We’ve partnered in quite a number of age friendly projects across the EU over the years. At the moment, we’re involved in a project called SHAFE – safe healthy age-friendly environments. We’ve been involved in that project for more than three years, and, while badly disrupted by COVID, it’s just about to come to an end over the coming months. SHAFE is about exchanging best practice on having smart and health age friendly environments and we have worked with countries including Spain, Italy, Poland, Denmark and with Dublin TU and Age Friendly Ireland here at home. In addition to seminars and study visits, we have been trying to influence European policy on age friendly environments and on health. So, for example, the project made a submission on the EU Green Paper on Ageing.
As a county with strong cross-border links, how do you view the recent uptake in funding and projects from the Shared Island programme, as well as the new Peace Plus programme?
Since the height of the Troubles in 1974, Louth has pursued cross-border links with Newry. So long before there was any funding programmes, we were involved in cross border work. Obviously, INTERREG and now the PeacePlus and Shared Island funding has given a whole new opportunity to embark on projects, and the current Shared Island program is of particular interest to us as the Narrow Water Bridge project is specifically named within the programme. Indeed, the former Taoiseach Michael Martin was at Narrow Water only a few weeks ago for the announcement that we were to go to tender on its construction, which will hopefully be followed by final government approval for the project.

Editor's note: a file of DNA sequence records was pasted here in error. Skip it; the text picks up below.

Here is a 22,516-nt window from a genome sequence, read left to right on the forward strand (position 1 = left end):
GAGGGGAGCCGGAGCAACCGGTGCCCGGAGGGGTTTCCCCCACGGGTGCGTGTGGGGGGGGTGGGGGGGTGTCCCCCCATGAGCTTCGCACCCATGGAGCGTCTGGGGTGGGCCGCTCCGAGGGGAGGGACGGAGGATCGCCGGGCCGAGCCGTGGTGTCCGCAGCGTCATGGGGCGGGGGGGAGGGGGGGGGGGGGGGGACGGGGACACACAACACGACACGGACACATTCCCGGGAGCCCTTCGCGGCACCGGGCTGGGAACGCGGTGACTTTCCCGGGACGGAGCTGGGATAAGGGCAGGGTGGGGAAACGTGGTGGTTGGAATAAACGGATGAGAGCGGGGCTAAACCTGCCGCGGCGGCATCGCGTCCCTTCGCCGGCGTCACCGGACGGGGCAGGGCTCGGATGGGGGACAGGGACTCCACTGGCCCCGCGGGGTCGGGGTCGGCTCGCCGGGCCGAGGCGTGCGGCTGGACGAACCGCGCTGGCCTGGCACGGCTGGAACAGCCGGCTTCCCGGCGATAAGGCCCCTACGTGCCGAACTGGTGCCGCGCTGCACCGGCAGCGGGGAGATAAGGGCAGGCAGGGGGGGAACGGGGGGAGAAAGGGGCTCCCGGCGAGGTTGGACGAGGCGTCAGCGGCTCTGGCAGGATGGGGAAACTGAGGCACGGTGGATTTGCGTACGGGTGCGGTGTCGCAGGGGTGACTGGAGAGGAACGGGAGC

Two other cross-border projects also stand out for us at present . The first is the Shared Island’s €150,000 funding for Louth and Newry Mourne and Down Council for a feasibility study looking at potential for developing the Greater Carlingford Lough Area as a outdoor tourism destination of excellence. The second project is the funding for Dublin-Belfast economic corridor, where all 8 local authorities along the corridor are working together to develop the corridor as an internationally recognised economic area.